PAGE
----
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Hacking the Soda Factory

Date: 10-Aug-2006/2:37+3:00

Tags: , , , , , ,

Characters: old man, me, someone, man

A old man stepped out of a building and came up to a car I was in. He looked inside.
old man: "Are there any stuffed animals in this car?"
me: (confused) "Yes."
old man (angry) "There can't be any stuffed animals here!"
He reached in the car and grabbed a stuffed animal I had, then ran into a nearby building. I got out of the car and followed him.
Inside the building, there were lots of stuffed animals that were coming to life. It was at this point that I noticed how pixelated everything was. People I talked to were pixelated and there was some conversational awareness of those I was speaking to that they were in a Virtual Reality.
The pixelation was very extreme, much like early 3D games:
...though it felt like I was "in" the game, so I was picking up these objects using my hands.
There was a rich level of detail, including old candy wrappers on the floor that I could pick up and manipulate. It became apparent that the "characters" living in the building were annoyed with my presence, so I went back outside to the car.
There were other people in the car, and they wouldn't let me leave yet. It was as if there was a linear script in this game, somehow.
someone: "There's a question you still need to ask of the old man you were chasing."
me: "Ok, what's the question?"
someone: "He ranted about only having one job in his life. But what was that job?"
Going back inside the building I found the old man who had stolen my stuffed animal earlier, which I guess was water under the bridge by now.
me: "What did you used to do for work?"
old man: "I was a volunteer firefighter."
As a consequence of asking him the question, he gave me his old firefighting suit--or maybe I just took it.
All along I'd been trying to fall upon instincts for how to trigger features like "show map" or "list inventory". At this point, I knew there was a way to show previous conversations, and when I tried to make that happen my whole field of view shifted--as if I'd stepped back from the computer and changed the channel.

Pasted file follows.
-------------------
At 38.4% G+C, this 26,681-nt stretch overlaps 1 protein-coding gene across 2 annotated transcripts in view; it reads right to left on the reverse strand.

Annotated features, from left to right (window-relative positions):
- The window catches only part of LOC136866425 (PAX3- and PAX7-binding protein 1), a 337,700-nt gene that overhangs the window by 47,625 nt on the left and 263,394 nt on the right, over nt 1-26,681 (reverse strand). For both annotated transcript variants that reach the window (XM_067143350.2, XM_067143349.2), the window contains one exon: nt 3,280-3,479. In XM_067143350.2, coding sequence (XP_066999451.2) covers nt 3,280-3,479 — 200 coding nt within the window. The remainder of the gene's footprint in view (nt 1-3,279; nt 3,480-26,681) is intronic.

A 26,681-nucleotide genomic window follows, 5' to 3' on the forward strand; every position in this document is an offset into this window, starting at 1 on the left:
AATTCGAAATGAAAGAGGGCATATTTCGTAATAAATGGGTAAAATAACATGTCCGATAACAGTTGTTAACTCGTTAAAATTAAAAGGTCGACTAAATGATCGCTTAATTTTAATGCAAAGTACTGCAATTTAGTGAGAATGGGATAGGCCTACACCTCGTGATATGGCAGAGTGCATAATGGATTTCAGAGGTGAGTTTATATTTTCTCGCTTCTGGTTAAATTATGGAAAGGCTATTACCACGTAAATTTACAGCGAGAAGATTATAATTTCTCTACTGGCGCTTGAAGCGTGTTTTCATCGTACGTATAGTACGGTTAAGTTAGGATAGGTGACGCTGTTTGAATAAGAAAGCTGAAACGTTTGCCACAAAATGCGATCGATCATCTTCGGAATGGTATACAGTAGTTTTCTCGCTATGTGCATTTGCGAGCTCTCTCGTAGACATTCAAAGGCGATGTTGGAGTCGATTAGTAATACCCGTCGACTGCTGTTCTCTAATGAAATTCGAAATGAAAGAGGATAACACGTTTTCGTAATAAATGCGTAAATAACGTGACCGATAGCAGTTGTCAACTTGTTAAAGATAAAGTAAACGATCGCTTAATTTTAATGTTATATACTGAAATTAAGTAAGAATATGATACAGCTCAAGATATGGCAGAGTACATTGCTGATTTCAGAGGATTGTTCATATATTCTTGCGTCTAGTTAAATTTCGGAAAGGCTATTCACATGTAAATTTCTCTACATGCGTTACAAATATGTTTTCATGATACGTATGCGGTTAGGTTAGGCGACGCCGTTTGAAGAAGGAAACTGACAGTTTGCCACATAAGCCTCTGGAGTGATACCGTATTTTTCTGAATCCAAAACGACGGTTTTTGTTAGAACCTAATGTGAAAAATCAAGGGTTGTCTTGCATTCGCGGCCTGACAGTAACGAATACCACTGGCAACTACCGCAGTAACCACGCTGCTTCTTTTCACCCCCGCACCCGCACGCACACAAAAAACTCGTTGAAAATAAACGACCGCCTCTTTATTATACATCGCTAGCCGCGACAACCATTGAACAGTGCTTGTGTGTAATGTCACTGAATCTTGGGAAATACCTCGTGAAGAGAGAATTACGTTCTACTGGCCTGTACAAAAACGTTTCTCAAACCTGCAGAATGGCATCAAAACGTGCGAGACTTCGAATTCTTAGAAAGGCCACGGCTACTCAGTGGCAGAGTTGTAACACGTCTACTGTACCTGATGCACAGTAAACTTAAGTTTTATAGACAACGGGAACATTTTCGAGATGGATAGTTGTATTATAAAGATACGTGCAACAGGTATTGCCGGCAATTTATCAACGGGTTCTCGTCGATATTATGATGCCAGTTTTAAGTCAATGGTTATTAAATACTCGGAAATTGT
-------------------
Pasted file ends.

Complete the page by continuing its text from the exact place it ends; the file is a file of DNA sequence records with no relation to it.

There was a preview for the game playing in a video. It was warning about graphic scenes and plot points where you are actively encouraged to set someone tied to a chair on fire, and another part where you are supposed to rape and torture a prostitute.
These issues do parallel things going on already in the world as we know it with Grand Theft Auto, which include rape and gruesome violence:
...although people focus more on the impact of the game on the person playing it than on worrying the digital people are suffering.
While I was watching this preview I started hearing sounds that I knew meant "your character is under attack". Somehow I switched back over to the game, and there was an Asian guy in a white outfit repeatedly shooting me with a long-barreled rifle. I invoked some keystroke and he went down with one shot of whatever weapon it was I used, spattering blood everywhere. A man ran up to me and I thought he was going to attack me too, but he didn't.
man: "Don't worry, we'll get this cleaned up. Hey guys, let's get this body out of here!"
me: "Uh, thanks?"
He indicated some refrigerated racks on the walls.
man: "Do you need food? Take whatever you can carry."
From his jacket he produced an empty Pepsi can, and handed it to me like it was a very big deal.
man: "This has never been sealed. I work in the factory and the security is really tight, workers can't get an unsealed can out. But I tricked the system by getting the machines to package up an unsealed can in a case with sealed cans. Then I tracked the box with that ID number and picked it up out of the retail channel...bought exactly that one at the store."
me: "That sounds complicated."
man: "No, tricking the machine was the hard part. It involved defeating the referencing system they use to line up the can, that's how they know how to hold it while it's being filled. Look."
He turned the can upside down and I could see a tiny mark etched on it.
man: "What I did was modify the writing on the bottom of the can. This can fools the laser system so it tried to pour the soda in and seal the wrong half of the lid. Since I work in the plant I had just enough access to change the mark at one end, and to override the failure report."
me: "You sure worked hard to get this for me, and I really appreciate it. I have a couple more questions though. First of all, are there any cans of 'Coke' or 'Coca Cola'?"
man: "No way, there's a monopoly tied down in this game environment. The characters only know about Pepsi products."
me: (sigh) "All right, thanks for your help. I'm going to move on now."
The building was a factory or warehouse. There were rows and rows of products, including TVs and consumer electronics...it was a little bit like a Costco. There were even bins of video game titles for sale.
Note I was overwhelmed by that feeling of "what if" where I wondered what it would be like to just have a giant TV-smashing party...or to eat 1000 sundaes...or...well, all the usual things one conjectures about in the ever-so-tantalizing world of VR.
I wandered into an area of cubicles, where pixelated people were answering pixelated phones. It sounded like they were taking technical support calls for upgrading a game from "RC2" to "RC3".
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The accounts written here are as true as I can manage. While the words are my own, they are not independent creative works of fiction —in any intentional way. Thus I do not consider the material to be protected by anything, other than that you'd have to be crazy to want to try and use it for genuine purposes (much less disingenuous ones!) But who's to say?